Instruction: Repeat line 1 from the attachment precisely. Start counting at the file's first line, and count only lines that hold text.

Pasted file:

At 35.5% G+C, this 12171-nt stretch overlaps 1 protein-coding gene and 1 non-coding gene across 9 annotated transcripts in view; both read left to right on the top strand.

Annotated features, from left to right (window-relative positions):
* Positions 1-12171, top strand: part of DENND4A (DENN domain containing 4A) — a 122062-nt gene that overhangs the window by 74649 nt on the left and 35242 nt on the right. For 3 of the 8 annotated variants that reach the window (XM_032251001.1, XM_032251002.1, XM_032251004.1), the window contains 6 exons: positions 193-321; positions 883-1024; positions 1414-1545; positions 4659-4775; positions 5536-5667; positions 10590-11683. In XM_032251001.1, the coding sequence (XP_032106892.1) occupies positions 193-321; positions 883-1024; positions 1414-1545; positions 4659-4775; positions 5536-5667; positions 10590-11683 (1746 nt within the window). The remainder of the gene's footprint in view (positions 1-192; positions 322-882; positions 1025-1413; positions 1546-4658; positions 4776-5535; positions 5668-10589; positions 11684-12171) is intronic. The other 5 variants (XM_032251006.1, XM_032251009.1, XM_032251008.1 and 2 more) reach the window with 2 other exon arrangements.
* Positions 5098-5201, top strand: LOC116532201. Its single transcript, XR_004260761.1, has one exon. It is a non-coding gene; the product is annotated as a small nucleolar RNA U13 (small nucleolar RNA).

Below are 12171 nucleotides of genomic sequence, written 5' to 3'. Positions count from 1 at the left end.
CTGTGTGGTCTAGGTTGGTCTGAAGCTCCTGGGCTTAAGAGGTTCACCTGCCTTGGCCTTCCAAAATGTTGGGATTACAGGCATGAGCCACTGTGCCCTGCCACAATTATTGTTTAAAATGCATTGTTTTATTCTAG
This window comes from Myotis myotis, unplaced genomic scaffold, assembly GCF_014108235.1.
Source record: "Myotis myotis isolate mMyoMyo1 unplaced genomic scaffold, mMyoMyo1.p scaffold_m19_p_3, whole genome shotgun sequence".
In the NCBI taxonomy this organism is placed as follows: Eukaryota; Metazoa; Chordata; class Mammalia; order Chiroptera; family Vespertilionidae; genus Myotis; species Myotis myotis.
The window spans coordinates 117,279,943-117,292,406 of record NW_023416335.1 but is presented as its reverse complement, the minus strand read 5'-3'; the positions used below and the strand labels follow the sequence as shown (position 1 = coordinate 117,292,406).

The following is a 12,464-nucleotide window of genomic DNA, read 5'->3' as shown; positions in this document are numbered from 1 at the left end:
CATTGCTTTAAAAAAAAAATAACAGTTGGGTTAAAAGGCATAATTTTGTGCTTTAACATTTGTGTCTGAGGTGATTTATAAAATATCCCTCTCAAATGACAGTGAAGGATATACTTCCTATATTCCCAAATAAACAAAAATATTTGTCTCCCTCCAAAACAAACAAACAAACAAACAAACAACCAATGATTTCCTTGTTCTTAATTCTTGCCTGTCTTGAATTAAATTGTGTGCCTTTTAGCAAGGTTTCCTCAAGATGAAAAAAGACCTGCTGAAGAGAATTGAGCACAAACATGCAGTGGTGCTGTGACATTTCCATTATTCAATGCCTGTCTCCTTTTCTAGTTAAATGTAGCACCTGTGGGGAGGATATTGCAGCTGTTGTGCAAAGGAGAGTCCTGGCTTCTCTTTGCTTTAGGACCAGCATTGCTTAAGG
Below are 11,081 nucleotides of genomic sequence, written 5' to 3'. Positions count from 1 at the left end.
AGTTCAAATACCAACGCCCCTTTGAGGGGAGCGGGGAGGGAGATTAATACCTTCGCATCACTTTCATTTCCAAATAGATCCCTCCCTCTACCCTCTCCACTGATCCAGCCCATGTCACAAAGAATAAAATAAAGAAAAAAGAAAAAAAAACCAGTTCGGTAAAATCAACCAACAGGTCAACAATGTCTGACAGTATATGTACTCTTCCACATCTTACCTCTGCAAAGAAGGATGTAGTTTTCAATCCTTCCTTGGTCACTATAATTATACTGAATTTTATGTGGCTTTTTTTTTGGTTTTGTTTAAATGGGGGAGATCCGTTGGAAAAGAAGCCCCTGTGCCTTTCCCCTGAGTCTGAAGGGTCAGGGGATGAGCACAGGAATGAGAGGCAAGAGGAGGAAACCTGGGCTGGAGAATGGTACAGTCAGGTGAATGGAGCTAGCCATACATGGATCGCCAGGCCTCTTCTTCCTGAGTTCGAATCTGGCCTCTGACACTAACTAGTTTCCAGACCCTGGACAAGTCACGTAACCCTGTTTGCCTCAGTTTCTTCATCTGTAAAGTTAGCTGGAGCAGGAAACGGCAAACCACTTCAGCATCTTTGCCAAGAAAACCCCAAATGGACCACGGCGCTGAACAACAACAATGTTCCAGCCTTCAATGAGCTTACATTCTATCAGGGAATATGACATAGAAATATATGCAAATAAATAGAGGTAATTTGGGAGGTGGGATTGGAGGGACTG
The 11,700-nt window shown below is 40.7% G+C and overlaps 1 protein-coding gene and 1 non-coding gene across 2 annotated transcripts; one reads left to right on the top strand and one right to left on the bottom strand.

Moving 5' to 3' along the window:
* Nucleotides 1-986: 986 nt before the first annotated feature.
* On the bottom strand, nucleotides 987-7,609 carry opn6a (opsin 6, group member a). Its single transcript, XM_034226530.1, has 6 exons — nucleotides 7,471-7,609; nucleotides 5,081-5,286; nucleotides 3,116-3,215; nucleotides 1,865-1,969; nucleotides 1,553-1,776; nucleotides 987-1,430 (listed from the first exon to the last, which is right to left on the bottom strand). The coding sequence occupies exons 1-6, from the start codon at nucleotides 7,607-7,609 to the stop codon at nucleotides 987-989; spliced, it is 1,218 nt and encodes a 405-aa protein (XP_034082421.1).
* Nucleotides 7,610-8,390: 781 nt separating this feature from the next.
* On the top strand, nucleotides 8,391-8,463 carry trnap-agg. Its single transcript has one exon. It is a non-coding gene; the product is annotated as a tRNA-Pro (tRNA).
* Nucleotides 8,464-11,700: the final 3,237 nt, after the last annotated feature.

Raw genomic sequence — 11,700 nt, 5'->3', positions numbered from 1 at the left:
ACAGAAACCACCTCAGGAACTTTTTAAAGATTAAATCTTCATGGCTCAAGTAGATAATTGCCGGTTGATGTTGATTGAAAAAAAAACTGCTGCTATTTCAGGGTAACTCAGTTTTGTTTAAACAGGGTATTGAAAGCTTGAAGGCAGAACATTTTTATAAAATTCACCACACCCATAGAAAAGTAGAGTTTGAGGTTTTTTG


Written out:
At 35.5% G+C, this 12171-nt stretch overlaps 1 protein-coding gene and 1 non-coding gene across 9 annotated transcripts in view; both read left to right on the top strand.